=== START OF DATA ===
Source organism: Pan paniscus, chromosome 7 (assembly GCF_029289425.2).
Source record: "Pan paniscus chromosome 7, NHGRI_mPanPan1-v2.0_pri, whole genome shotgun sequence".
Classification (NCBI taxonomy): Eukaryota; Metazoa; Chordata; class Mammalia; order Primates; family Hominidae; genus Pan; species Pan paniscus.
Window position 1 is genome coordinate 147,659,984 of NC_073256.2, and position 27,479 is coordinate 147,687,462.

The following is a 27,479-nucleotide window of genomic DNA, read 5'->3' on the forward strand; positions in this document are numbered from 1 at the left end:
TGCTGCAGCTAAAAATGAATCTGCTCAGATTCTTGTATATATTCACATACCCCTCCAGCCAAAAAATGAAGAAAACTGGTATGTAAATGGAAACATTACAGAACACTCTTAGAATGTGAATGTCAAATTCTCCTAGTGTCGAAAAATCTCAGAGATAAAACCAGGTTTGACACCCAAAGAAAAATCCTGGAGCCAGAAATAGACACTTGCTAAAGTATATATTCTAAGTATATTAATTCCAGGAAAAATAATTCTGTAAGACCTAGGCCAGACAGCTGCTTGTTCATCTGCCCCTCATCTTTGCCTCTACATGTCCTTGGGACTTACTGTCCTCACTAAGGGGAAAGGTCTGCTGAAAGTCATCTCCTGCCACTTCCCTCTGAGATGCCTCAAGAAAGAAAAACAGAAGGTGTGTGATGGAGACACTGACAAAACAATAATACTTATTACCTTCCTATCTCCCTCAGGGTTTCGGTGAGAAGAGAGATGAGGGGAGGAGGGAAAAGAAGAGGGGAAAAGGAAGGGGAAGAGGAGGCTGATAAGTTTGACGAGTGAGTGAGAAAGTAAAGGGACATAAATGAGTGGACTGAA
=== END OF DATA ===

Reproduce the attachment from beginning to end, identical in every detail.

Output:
Source organism: Pan paniscus, chromosome 7 (assembly GCF_029289425.2).
Source record: "Pan paniscus chromosome 7, NHGRI_mPanPan1-v2.0_pri, whole genome shotgun sequence".
Classification (NCBI taxonomy): Eukaryota; Metazoa; Chordata; class Mammalia; order Primates; family Hominidae; genus Pan; species Pan paniscus.
Window position 1 is genome coordinate 147,659,984 of NC_073256.2, and position 27,479 is coordinate 147,687,462.

The following is a 27,479-nucleotide window of genomic DNA, read 5'->3' on the forward strand; positions in this document are numbered from 1 at the left end:
TGCTGCAGCTAAAAATGAATCTGCTCAGATTCTTGTATATATTCACATACCCCTCCAGCCAAAAAATGAAGAAAACTGGTATGTAAATGGAAACATTACAGAACACTCTTAGAATGTGAATGTCAAATTCTCCTAGTGTCGAAAAATCTCAGAGATAAAACCAGGTTTGACACCCAAAGAAAAATCCTGGAGCCAGAAATAGACACTTGCTAAAGTATATATTCTAAGTATATTAATTCCAGGAAAAATAATTCTGTAAGACCTAGGCCAGACAGCTGCTTGTTCATCTGCCCCTCATCTTTGCCTCTACATGTCCTTGGGACTTACTGTCCTCACTAAGGGGAAAGGTCTGCTGAAAGTCATCTCCTGCCACTTCCCTCTGAGATGCCTCAAGAAAGAAAAACAGAAGGTGTGTGATGGAGACACTGACAAAACAATAATACTTATTACCTTCCTATCTCCCTCAGGGTTTCGGTGAGAAGAGAGATGAGGGGAGGAGGGAAAAGAAGAGGGGAAAAGGAAGGGGAAGAGGAGGCTGATAAGTTTGACGAGTGAGTGAGAAAGTAAAGGGACATAAATGAGTGGACTGAA